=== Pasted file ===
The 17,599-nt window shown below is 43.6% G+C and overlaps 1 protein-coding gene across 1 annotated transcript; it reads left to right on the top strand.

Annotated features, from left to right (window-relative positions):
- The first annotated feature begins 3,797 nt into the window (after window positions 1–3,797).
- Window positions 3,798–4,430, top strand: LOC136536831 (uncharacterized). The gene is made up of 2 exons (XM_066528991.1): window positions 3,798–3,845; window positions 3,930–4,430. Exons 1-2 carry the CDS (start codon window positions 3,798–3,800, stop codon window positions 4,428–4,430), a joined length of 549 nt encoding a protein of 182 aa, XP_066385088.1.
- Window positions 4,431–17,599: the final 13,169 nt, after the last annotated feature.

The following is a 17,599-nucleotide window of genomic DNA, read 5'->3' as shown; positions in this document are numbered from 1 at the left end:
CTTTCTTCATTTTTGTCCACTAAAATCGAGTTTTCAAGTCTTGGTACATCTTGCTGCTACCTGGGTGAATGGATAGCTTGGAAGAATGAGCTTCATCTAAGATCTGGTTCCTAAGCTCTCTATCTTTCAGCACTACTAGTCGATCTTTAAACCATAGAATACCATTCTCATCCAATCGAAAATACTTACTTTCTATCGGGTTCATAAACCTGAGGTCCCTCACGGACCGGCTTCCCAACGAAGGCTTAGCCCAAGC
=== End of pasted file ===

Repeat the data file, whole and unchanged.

The 17,599-nt window shown below is 43.6% G+C and overlaps 1 protein-coding gene across 1 annotated transcript; it reads left to right on the top strand.

Annotated features, from left to right (window-relative positions):
- The first annotated feature begins 3,797 nt into the window (after window positions 1–3,797).
- Window positions 3,798–4,430, top strand: LOC136536831 (uncharacterized). The gene is made up of 2 exons (XM_066528991.1): window positions 3,798–3,845; window positions 3,930–4,430. Exons 1-2 carry the CDS (start codon window positions 3,798–3,800, stop codon window positions 4,428–4,430), a joined length of 549 nt encoding a protein of 182 aa, XP_066385088.1.
- Window positions 4,431–17,599: the final 13,169 nt, after the last annotated feature.

The following is a 17,599-nucleotide window of genomic DNA, read 5'->3' as shown; positions in this document are numbered from 1 at the left end:
CTTTCTTCATTTTTGTCCACTAAAATCGAGTTTTCAAGTCTTGGTACATCTTGCTGCTACCTGGGTGAATGGATAGCTTGGAAGAATGAGCTTCATCTAAGATCTGGTTCCTAAGCTCTCTATCTTTCAGCACTACTAGTCGATCTTTAAACCATAGAATACCATTCTCATCCAATCGAAAATACTTACTTTCTATCGGGTTCATAAACCTGAGGTCCCTCACGGACCGGCTTCCCAACGAAGGCTTAGCCCAAGC